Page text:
DEEP SURVIVAL: Researching “Blood Mountain”

When I speak at schools to an audience of grades 4-up, I’ll sometimes talk about my wilderness survival novel, Blood Mountain

There’s a scary moment in the process that many writers face. After the initial idea for the book — two kids and a dog lost in the mountains! — that happy burst of boing! eureka! — I realized that I didn’t know nearly enough to write it.

It was time to hit the books and talk to experts. Which I did. 

The other day, a few years after the fact, I reread for pleasure one of the books that informed my thinking: Deep Survival: Who Lives, Who Dies, and Why, by Laurence Gonzales. It’s an amazing book, profound in many respects, and a great read. It’s very much the kind of thing I love. 

When you think about it, just about every story comes down to what a character is made of, the content of that character’s character, and survival stories are so powerful because they bring this question to the forefront. Does this character have the right stuff?

And what is the right stuff?

Rereading Gonzales’ book, I kept coming across ideas that I first encountered there, busily jotting concepts in my notebook, underlining passages, discovering ideas that I would try to incorporate into Blood Mountain. I came to his book wanting to know more about why people got lost, what mistakes they commonly made. And moreso, what attitudes best served “the lost,” and which attitudes might get a lost person into serious trouble. 

Here’s something from page 154: “Psychologists who study the behavior of people who get lost report that very few ever backtrack.”

There’s a deep urge, particularly in goal-oriented people, to keep moving forward. Our eyes look forward, after all. So I made sure to write Grace (13) and Carter (11) that way, a dogged determination to keep going (even when the expert advice is to stay calm, stay put, stay warm, stay dry).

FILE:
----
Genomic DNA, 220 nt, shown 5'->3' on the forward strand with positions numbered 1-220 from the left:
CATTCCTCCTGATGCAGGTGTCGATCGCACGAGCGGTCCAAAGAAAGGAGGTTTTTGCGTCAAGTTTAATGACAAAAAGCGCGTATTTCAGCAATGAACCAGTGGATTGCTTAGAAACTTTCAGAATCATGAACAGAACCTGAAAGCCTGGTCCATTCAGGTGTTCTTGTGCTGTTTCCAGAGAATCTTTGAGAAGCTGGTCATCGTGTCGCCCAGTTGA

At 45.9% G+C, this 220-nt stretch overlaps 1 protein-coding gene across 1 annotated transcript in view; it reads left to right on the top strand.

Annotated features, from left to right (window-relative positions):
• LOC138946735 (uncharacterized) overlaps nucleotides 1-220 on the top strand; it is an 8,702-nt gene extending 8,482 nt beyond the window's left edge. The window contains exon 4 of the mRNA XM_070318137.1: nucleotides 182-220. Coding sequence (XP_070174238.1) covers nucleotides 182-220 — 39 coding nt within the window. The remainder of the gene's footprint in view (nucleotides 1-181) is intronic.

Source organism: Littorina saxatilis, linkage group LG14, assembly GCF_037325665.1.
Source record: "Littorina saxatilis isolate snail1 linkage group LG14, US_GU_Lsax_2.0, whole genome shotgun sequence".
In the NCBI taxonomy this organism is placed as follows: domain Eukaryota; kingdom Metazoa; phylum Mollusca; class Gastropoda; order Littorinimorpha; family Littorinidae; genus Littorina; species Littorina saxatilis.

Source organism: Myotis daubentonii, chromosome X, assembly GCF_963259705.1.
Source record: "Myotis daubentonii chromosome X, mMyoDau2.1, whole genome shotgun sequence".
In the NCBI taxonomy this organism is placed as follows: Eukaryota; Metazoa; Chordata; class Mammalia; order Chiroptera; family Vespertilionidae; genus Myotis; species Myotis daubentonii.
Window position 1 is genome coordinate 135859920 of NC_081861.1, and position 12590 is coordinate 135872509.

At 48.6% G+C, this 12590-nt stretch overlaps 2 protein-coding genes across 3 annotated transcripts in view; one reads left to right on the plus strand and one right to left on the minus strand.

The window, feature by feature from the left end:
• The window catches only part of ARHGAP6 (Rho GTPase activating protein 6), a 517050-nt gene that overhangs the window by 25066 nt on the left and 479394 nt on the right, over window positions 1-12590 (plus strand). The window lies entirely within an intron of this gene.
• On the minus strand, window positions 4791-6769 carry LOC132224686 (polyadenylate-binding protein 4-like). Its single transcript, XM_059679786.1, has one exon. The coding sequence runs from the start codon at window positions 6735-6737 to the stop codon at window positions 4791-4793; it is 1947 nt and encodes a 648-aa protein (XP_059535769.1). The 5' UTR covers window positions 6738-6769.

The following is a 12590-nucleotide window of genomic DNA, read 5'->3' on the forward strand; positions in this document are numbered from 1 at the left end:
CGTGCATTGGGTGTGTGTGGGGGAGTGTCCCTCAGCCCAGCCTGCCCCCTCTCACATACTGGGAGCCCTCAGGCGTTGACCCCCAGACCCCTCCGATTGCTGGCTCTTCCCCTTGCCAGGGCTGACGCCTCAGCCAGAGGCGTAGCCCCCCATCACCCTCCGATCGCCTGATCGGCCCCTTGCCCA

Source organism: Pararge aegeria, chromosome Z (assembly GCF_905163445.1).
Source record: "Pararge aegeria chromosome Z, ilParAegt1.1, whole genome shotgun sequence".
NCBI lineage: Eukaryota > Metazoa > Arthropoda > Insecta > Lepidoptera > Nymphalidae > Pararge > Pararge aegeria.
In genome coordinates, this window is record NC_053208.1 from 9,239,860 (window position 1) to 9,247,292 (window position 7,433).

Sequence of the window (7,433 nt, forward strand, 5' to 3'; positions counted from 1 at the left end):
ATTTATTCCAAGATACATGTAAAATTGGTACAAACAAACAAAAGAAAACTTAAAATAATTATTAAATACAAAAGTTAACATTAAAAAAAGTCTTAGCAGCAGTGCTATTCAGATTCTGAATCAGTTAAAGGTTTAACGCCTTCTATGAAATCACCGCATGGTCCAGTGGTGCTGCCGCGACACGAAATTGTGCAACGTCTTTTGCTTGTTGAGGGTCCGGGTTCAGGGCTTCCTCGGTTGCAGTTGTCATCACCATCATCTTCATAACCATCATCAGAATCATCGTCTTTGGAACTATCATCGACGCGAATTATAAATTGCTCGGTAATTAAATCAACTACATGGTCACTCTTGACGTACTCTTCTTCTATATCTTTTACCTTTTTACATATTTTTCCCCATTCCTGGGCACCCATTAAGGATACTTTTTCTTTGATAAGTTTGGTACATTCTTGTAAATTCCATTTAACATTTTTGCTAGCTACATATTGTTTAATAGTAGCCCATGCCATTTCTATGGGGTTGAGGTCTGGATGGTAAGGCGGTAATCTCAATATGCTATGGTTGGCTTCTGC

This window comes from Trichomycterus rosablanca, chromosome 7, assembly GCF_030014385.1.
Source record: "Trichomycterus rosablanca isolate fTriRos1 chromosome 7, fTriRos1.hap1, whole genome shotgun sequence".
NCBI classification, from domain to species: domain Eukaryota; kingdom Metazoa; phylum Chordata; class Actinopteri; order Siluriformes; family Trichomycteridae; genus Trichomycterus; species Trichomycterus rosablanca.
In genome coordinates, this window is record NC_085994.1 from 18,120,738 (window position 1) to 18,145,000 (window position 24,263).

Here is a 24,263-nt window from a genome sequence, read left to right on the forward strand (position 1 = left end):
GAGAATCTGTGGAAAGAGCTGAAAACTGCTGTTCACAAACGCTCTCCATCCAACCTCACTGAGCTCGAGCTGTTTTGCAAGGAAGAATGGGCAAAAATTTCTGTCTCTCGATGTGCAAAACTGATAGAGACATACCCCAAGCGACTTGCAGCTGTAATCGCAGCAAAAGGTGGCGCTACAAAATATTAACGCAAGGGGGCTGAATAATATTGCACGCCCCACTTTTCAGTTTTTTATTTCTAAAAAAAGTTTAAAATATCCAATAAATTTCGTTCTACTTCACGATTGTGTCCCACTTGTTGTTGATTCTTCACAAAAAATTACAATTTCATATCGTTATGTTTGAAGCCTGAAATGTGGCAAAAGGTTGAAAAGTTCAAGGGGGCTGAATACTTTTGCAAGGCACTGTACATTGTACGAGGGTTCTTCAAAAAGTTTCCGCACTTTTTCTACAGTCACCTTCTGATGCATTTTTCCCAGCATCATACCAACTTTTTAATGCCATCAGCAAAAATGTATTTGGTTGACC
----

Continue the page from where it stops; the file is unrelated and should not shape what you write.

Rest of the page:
Another bit of wisdom that true survivors arrive at fairly quickly is the ability to make peace with their environment, a clear-eyed acceptance of the new reality. This becomes Grace’s path. While both characters ultimately need to be rescued, only Carter really needs to be saved. 

Earlier, Grace and Carter, on Day 2, form a plan to climb to a summit for a better view. That’s how they will see the clear path home, as if looking down on a giant map. The mentality, described by Gonzales, is fairly sound but not without risk (p. 160): “Maybe if he just got up high . . . if he could just see the whole area, then everything would snap back into focus and he could calm down.

Unfortunately, when people are without food and water, depleted already and possibly not thinking clearly, the expenditure of that effort can exhaust or injure them, possibly leading to outright panic. 

So, yes, in Blood Mountain we see exactly that, leading to Grace’s fall (from grace). Psychologically, it has to do with a person’s intense desire to map the self, map the environment — to create a mental picture. So that the interior mind and the exterior environment sync up.

Losing that inner map is the essence of being lost. 

Also from Gonzales: “Part of the terror of being lost stems from the idea of never being seen again.

I loved that one, because that’s all any of us want in this world, isn’t it? To be seen. To be valued. Without being seen, do we just fade out of existence, vanish into nothingness? 

Again, Gonzales: “Being lost, then, is not a location; it is a transformation. It is a failure of the mind.”

To survive, you must find yourself. Then it won’t matter where you are.

The rule is simple: Be here now